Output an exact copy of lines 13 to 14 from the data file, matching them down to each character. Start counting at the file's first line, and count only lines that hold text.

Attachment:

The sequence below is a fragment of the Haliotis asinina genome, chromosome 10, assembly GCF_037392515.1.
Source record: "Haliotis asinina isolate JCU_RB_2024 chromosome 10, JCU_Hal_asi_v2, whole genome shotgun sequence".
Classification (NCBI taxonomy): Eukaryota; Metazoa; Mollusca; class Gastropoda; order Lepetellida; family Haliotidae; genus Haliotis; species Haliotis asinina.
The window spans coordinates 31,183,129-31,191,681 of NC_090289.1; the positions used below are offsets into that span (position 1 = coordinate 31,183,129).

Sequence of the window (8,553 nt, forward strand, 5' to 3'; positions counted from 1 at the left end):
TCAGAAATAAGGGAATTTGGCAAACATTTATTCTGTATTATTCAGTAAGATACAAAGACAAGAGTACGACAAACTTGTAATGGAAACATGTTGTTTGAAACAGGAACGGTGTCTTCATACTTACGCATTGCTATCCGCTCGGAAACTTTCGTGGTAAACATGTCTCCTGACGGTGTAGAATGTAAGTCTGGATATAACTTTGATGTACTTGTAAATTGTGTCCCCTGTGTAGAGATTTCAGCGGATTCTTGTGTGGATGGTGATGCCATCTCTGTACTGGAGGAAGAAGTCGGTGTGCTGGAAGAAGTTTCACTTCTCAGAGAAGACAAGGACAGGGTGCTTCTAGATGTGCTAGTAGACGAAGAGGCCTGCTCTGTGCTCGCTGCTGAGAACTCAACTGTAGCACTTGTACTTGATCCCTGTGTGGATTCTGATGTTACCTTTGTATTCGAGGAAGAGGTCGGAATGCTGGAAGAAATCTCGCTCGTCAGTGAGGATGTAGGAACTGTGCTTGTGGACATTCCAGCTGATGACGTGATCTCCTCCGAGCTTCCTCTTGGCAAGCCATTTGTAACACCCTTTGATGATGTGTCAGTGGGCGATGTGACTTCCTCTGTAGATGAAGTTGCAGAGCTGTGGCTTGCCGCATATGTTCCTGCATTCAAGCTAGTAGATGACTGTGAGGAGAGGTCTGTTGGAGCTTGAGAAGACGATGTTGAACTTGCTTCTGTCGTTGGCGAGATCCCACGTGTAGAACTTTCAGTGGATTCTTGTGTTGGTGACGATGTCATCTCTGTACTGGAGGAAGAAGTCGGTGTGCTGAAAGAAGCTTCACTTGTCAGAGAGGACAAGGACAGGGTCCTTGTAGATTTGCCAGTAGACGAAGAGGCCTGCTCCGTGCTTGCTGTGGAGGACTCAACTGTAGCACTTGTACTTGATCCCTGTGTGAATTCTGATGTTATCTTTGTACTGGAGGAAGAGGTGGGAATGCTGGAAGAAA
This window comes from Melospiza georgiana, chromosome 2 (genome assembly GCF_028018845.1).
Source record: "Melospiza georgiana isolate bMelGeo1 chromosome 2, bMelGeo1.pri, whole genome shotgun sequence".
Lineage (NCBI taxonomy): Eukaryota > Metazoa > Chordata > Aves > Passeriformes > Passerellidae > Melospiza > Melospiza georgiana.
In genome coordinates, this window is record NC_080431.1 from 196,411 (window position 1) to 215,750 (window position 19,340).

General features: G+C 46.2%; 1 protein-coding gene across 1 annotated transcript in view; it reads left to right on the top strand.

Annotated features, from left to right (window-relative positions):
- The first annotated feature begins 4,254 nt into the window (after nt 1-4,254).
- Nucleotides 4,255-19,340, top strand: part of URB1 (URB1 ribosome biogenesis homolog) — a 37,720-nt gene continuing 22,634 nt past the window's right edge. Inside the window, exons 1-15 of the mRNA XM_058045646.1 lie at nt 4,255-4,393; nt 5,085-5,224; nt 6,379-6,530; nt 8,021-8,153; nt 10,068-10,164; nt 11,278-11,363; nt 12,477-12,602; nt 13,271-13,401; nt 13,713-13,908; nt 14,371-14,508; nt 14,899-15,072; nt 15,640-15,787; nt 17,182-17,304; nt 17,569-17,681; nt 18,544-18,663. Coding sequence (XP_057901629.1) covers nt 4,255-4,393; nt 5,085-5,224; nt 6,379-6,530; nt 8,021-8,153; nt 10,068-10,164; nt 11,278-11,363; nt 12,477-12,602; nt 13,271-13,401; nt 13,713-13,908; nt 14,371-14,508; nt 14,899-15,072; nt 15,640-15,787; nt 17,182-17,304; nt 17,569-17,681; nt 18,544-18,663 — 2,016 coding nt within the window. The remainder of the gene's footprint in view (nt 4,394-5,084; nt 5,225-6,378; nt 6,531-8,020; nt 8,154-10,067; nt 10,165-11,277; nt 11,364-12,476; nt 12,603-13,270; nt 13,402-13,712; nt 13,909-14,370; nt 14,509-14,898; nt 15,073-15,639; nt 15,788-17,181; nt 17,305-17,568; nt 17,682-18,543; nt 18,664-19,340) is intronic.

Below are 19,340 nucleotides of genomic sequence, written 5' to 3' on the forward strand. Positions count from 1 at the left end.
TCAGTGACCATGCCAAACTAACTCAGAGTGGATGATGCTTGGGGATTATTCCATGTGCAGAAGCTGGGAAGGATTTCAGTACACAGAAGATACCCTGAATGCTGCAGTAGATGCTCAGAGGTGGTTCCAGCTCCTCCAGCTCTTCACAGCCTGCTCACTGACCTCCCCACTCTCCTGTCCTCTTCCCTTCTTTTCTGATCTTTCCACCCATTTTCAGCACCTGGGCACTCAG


- The first annotated feature begins 4,254 nt into the window (after nt 1-4,254).
- Nucleotides 4,255-19,340, top strand: part of URB1 (URB1 ribosome biogenesis homolog) — a 37,720-nt gene continuing 22,634 nt past the window's right edge. Inside the window, exons 1-15 of the mRNA XM_058045646.1 lie at nt 4,255-4,393; nt 5,085-5,224; nt 6,379-6,530; nt 8,021-8,153; nt 10,068-10,164; nt 11,278-11,363; nt 12,477-12,602; nt 13,271-13,401; nt 13,713-13,908; nt 14,371-14,508; nt 14,899-15,072; nt 15,640-15,787; nt 17,182-17,304; nt 17,569-17,681; nt 18,544-18,663. Coding sequence (XP_057901629.1) covers nt 4,255-4,393; nt 5,085-5,224; nt 6,379-6,530; nt 8,021-8,153; nt 10,068-10,164; nt 11,278-11,363; nt 12,477-12,602; nt 13,271-13,401; nt 13,713-13,908; nt 14,371-14,508; nt 14,899-15,072; nt 15,640-15,787; nt 17,182-17,304; nt 17,569-17,681; nt 18,544-18,663 — 2,016 coding nt within the window. The remainder of the gene's footprint in view (nt 4,394-5,084; nt 5,225-6,378; nt 6,531-8,020; nt 8,154-10,067; nt 10,165-11,277; nt 11,364-12,476; nt 12,603-13,270; nt 13,402-13,712; nt 13,909-14,370; nt 14,509-14,898; nt 15,073-15,639; nt 15,788-17,181; nt 17,305-17,568; nt 17,682-18,543; nt 18,664-19,340) is intronic.